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The Ogden standard-examiner. (Ogden, Utah) 1920-current, November 07, 1920, LAST EDITION, MAGAZINE SECTION, Image 15

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LM ' a "azipje Lectio n ocDEFrciTY, utahsunday mcrning," November 7, is2o.
Payment for Reprisals by Mili
tary Will A:ect Large
pfija Owners
I DUBLIN. Nov. S. Taxpayers in Ire
land are agitated over the questioi
who la to pay for the i mages result
ing from reprisals cummH'i J by ihi
"Black and Tans." or sen-1 milltarj
force, employed by the governmeirt tc
suppress Sinn Fein disorders.
The total amount of damages result
lug from Sinn Fein disorder?, and reprisal.-
by irangemen and government
agents la Ireland, is estimated to be
- .-Arly C 10.0o0.000. Already award
amounting to 5.000,000 tor claasAges
inflicted by the Sinn Feincis have been
... I assessed against tar ta. ... 1-
I"- . 1 J .1 HI 1
The law prei;crlb-1, thai the taxpay
er shall pay fr a!' willful damage
t j proper: , or I't'e maliciously inflict
ed. The county judges fthu paaa upon
claims arising from dam in Ul ic'v
and Tan reprlaals have grunted awards
to the claimants and a templed to
make them the charge against the 10
mmVM cal authorities. They have, however,
ll Indicated In their judgments in.it they
H believe the government should make
H good the losses caused by its own sorv-
H The principal taxpayers in Ireland
H lire for the most p.,rt Unionists who
H are the largest property holders and
would be hardest hit if the taxpayers
H were compelled to pao thi damage
h claims. While they are anxious to help
the government put down disorder,
H , many disapprove of the Biack and Tan
RH reprisal.'; and are unwilling to pay tot
wM the consequences of them.
PR1 ( r.M AT IS BT
The Irish Times, the principal ' -H
' ionist newspaper, .demands that the
government shall make a clear public
H statement "that the obligation to com-
H pepSate for murder, arson and robberj
h committed by the ints of the gov-
eminent Is acknowledged by the gov-
ernment and Will be promptly met "
':;, The governrti nl paid the bill
BgV-w about .Voo.ovO for tin damagi
Bajw fered b the city i- Indiiin li. tin- Kist-
H er week rebellion and this Is pointed
B to as a precedent for similar action In
the matter of BUtcfe and Tan r prisals
H It is expected thai the government
H will aleo be asked lb pay for the dam-
IHH age inflicted by the S 1
which awards amounting to 6,009."
000 already have bee 1 made by county
judges Besides mere Is a bill for the
1 damage done by Orangemen in Ulster
1 fe. 00
f BERLIN, Nov. G. ( Uy the Associat-j
H ed lJress) A IJrurswlc!: Juri- . Judge
Kuleman. who for 10 years was aaso
elated with union labor as legal ad
visor, charges that German
been demoralized ly post-tevolutlon
conditions, and that 11 Is now attempt
Ing in its "class egoism" to set up an
J oligarchy under which existence for
the non-luboring classes would he in
B tolerable. The d ascription "fres work-
H man," he declares has come to mean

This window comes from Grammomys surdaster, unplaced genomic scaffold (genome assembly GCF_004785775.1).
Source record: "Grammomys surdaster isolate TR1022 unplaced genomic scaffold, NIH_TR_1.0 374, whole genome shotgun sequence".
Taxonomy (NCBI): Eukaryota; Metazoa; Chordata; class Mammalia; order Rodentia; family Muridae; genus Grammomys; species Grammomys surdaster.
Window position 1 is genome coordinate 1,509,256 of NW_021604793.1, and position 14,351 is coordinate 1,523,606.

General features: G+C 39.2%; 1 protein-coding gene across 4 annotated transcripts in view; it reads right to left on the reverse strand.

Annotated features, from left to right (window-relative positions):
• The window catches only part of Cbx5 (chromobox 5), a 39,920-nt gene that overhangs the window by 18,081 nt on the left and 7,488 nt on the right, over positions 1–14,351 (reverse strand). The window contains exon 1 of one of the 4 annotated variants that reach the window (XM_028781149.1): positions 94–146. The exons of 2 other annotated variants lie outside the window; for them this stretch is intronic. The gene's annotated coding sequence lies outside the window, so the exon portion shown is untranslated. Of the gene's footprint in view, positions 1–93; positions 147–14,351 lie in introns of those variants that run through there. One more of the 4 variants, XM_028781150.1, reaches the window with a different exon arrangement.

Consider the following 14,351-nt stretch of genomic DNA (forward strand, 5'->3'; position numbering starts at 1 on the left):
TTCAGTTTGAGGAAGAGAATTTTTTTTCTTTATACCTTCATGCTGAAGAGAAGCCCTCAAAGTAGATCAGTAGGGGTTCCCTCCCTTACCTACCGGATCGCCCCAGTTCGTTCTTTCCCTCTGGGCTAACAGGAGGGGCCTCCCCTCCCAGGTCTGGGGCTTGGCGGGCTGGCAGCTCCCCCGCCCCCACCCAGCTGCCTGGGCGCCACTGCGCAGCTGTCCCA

a man who has no respect for law or
'Uv order bu( who In fact 1 dieves he is
BsV 'J law unto him;- If. .. .. w- a I- l-.:: nee
1 J ' neither to the state nor h.- own ur-
H gahlsatfon.
y I;ibor leaders particularly are j
B charged by Judgo Kuleman in an ar- I
, ? tide in the Jurists' Gaaettc, with fall-;
H l ure to apprcriLt- the of keeping
; ; ilth, and the that
I j jf - ngreements between capital and labor 1
no longer have any binding influence1
" mm on labor. He I'd eves "the tendency
Bfl to make sudden demands which em-
1 plovers appear incapable of granting!
H is deplorable" and reacts to the great)
H detriment of labor.
"As soon a.; the workman is dlssatis- I
H fled about anything "he makes tus
HH threat of a general Strike," the writer
continues. "Cousldoratton of the qucs-j
lion whether the fl rences could lie
arbitrated or whether the employer i
to blame lg bluntly declined."
H He be!l" .. Lhe workman has so mis-!
H ' used new-found authority and possibll-;
H itlaa that on the whole he Is Worse
B off than he was before the revolution.
h Ho suggests that the eituation may
Hg eventually develop anarchical condl-
tlons under which life would not bo
italy's subsoil found
rich in mineral oils
Intcniati' inol New- service Staff
fcj32&i ROME. Nov 6 Great interest ha
W been aroused In Industrial and com-
Hl merciul circles by the announcement
i that Italy's subsoil, according to re-
cent experiments. Is extremely rich In
m mineral oil, which sho was hitherto
My forced to Import from other countries,
H chiefly the United States. Engineer
t .Mario Grossi, who has made a special
H A study of the subject, say that large
I deposits of oil SXlat at ftlpl, in the
j ! province of Caserta. only two hours
1 by rail from Komi-, and that oil in
practically Inexhaustible Quantities is,
to be found In BaslUcata, In Apulia
and almost everywhere In southern
Italy. The difficulty consists in the
' fact that the oil lies very deep, necessi
latlng heavy expenses for boring. At
. Ipl, where two Canadian boring n.a
bines have been installed., the pro-!
duption already amounts to about 1000'
litres of oil a day. Italy consumes!
JOu.Ouo ions of mineral oil a!
ar and hitherto only produced 600U
tons, utterly inadequate for her needa
in order to develop the oil Industry !
at home, thus emancipating Italy from
the heavy tolls she has La pay,
HVr, I to about 500,000,000 lire a year, the!